How To Conduct A Successful And Effective Business Meeting

The bane of every worker is the meeting that lasts for hours and accomplishes little. Yet, people have identified and implemented ways to make meetings more meaningful for the participants.

The bane of every worker or volunteer is the meeting that lasts for hours and accomplishes little. While some people simply stifle inner groans and tolerate whatever contortions managers, the board, or a committee wants to make, other people have identified and implemented ways to make meetings more meaningful for the participants.

Several talented managers have defined meetings as falling on a scale between rambling and unstructured to focused and structured. The goal of most of these managers is to get their meetings as far over toward the focused and structured as possible. In that vein, an effective meeting might be defined as one that:

-Takes only as much time as is needed to accomplish its goals

-Sticks to the subject

-Meets its objectives or goals

There are several practical tools that anyone chairing a meeting can use to make a meeting more effective. These tools are ones that have been suggested by top-level managers, meeting experts, association resources, and books and articles on the subject. They are intended to be practical resources that can be used immediately to make meetings more effective.


It is nearly impossible to talk about effective meetings without discussing agendas. A properly prepared agenda can have a tremendous influence on the meeting¡¦s outcome. Some agendas are more effective than others. Cyril Houle, author of ¡§Governing Boards¡¨, says that a meeting agenda should be carefully planned: ¡§The items listed should not be merely sketchy notations indicating generally what is to be discussed but should be described at such length that the board will know what to expect. The person responsible for the presentation of each item should be noted, as should the expected length of time for its consideration at the meeting. Due care must be given to keep the agenda of the board meeting from becoming too full. If matters can be handled outside the meeting, they should be.¡¨ (Houle, Governing Boards, Jossey-Bass, San Francisco, CA 1989)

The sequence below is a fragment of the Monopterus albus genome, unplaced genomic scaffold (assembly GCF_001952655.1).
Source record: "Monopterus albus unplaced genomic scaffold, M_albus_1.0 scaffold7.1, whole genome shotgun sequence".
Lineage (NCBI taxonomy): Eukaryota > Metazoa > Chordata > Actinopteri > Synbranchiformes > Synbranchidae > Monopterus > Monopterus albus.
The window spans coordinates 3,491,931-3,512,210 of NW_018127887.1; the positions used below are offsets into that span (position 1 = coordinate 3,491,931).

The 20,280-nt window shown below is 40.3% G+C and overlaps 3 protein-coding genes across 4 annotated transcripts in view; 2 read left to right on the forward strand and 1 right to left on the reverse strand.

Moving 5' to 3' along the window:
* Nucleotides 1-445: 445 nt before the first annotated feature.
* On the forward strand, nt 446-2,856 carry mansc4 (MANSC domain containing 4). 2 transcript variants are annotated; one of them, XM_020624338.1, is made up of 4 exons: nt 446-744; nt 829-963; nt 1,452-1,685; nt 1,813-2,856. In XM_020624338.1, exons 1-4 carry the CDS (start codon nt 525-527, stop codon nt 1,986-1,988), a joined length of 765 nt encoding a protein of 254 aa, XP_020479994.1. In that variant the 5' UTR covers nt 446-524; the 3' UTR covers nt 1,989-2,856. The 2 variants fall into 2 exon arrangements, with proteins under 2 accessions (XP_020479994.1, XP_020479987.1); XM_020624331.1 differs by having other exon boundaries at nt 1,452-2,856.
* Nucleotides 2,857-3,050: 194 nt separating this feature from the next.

Many managers recommend that the meeting agendas be as detailed as possible. Simply putting down ¡§Treasurer¡¦s Report¡¨ is too vague and allows for too many unexpected issues to be brought up during a meeting.

Another manager suggests listing only committees on the meeting agenda that have something to report. Traditionally, an agenda might list every single committee, which leaves the committee chair feeling that they have to give some sort of report, even if they don¡¦t have anything to say.


Communication between meeting attendees is important. Letting all participants see an agenda before the meeting starts helps them come prepared to each meeting. It gives them a chance to review issues before the meeting begins and even get questions answered outside of the meeting.

Meeting Calendars

A meeting calendar can help a manager running a meeting determine when reports will be given and schedule issues to be discussed. This keeps participants from feeling that every issue must be discussed at every meeting. One manager said he uses the meeting calendar to help impose discipline at meetings. While the manager may not want to forbid anything that is not scheduled, he or she should encourage participants to stick to it.

Controlled Environments

Many managers have found that they can manipulate the meeting¡¦s physical environment to have a positive effect on the efficiency of meetings. Some managers even go so far as to remove all chairs from a meeting room, forcing participants to stand so that the meeting will go faster.